5. Semantics gets us once again :) When I use the word "vain" I don't mean useless, but rather that the specific object of my faith was not true, or the intended results of my faith did not come to pass.

  6. So therefore faith isn't necessarily "powerful". Sometimes, it leads to things that don't come to pass.

    • Well, then it wouldn't be faith, since faith is a belief in things that are true.

  7. You can indeed exercise faith in something that is false

  8. Semantics once again. It just depends on what you mean by faith. "Faith in something false" is what I would call a false belief, false faith, untrue faith, vain faith, etc., but not true faith. But again, that's just my definition of the word, according to the scripture in the Book of Mormon that says “If ye have faith ye hope for things which are not seen, which are true” (Alma 32:21). Now, perhaps I'm misunderstanding that scripture and need to be corrected, but it seems to make sense.

    More on the Mormon definition of "faith" >>

  9. I don't think you can chalk it up to semantics by arbitrarily defining "faith" however you please in a manner that suits your argument.

    Why would anyone knowingly put faith in something that is false? You're not making any sense. You put faith into things that you believe are true. That doesn't make them true. It only means you think they might be true based on whatever reasons – good or bad. You may know that somebody else is putting their faith into a false premise or theory, but that other person doesn't necessarily agree with you and probably sincerely believes that they are putting their faith into something that is true.

  10. "Why would anyone knowingly put faith in something that is false?"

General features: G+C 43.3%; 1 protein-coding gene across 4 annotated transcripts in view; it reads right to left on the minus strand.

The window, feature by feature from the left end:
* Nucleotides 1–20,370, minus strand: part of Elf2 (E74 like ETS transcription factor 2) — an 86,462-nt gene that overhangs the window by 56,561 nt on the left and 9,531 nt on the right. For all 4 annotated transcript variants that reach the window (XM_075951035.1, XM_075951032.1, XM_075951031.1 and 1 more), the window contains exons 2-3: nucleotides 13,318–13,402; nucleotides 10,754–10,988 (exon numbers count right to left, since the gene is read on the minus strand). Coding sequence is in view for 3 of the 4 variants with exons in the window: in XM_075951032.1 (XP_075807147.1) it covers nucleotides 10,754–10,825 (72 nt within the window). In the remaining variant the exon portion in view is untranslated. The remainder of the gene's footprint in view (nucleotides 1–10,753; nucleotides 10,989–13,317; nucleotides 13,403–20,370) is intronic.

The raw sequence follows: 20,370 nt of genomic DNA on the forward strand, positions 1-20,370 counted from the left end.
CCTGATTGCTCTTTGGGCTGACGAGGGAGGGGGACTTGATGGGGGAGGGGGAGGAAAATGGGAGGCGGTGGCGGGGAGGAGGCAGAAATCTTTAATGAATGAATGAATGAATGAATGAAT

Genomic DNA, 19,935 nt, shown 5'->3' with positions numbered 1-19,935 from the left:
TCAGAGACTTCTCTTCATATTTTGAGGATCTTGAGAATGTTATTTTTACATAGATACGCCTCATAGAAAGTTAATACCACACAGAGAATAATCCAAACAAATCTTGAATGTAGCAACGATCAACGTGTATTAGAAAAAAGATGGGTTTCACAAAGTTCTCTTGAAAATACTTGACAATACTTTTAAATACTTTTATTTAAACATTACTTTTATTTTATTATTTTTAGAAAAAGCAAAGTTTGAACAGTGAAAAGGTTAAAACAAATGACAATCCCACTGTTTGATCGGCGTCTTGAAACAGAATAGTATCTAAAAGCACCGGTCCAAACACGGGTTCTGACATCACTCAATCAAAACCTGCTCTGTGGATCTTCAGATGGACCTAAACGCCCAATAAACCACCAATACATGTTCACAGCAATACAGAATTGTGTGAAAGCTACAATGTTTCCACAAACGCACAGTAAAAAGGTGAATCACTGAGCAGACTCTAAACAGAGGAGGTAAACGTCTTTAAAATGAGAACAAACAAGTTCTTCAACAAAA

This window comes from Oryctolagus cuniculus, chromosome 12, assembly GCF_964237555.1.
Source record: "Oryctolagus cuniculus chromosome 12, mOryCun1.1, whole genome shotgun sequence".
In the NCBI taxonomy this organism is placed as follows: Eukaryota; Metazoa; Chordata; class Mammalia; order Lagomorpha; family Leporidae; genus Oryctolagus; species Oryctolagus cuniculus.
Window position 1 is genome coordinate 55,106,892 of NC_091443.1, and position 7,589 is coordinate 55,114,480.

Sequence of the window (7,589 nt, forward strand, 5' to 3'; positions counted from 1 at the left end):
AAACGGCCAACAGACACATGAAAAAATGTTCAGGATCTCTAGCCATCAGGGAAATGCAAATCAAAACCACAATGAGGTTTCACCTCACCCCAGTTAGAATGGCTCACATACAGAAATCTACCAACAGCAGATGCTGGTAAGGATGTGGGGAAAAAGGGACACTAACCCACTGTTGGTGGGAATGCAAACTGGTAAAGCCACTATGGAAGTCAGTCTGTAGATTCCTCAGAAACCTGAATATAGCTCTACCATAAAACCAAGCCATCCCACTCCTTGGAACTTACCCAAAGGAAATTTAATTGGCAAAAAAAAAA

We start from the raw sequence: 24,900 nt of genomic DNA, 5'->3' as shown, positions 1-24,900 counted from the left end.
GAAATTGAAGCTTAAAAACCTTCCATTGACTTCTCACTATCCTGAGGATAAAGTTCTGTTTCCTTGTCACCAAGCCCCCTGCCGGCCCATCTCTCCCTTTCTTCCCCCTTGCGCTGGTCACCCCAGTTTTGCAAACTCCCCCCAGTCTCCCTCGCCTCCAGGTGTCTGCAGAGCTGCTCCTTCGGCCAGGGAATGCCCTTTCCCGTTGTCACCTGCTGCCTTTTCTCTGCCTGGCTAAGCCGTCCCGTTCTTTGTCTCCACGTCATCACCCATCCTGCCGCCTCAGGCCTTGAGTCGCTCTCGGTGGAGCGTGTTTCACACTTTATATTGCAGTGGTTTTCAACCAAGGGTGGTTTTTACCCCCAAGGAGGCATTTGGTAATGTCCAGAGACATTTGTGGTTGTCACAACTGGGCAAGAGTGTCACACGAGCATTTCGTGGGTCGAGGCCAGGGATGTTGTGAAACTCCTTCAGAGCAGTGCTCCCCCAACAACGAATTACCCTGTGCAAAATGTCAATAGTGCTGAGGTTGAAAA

They wouldn't, of course.

    "You put faith into things that you believe are true. That doesn’t make them true."

    I agree, except that I would add that if what you believe to be true really isn't, then it's not really faith. It's not faith because you believe something to be true, but because it is true. In other words, it can be tricky to know whether you're really exercising faith or are laboring under a false belief.

    "You may know that somebody else is putting their faith into a false premise or theory, but that other person doesn’t necessarily agree with you and probably sincerely believes that they are putting their faith into something that is true."

    Exactly, so the natural follow-up question is how do we know if we're exercising faith, or believing in something that isn't true? Chapter 32 of Alma in the Book of Mormon is focused entirely on this question, but the essence of what it says there is that you perform an experiment. You exercise faith in something as a test, and you see if you get positive results. If you don't, you move on to something else. If you do get positive results, you keep working with them and follow where they lead. Gradually your faith is replaced with knowledge, and like a large puzzle you eventually get all the right pieces in the right places.

  11. Ok, I think I see what you are saying. You are merely qualifying the faith. "False belief" is still belief/faith but qualified in the negative. We don't know if our faith/trust/belief is confirmed or falsified until it is tested (preferably in a number of ways – not just one).

  12. I think we get each other…although I might be more confused myself than when I started :)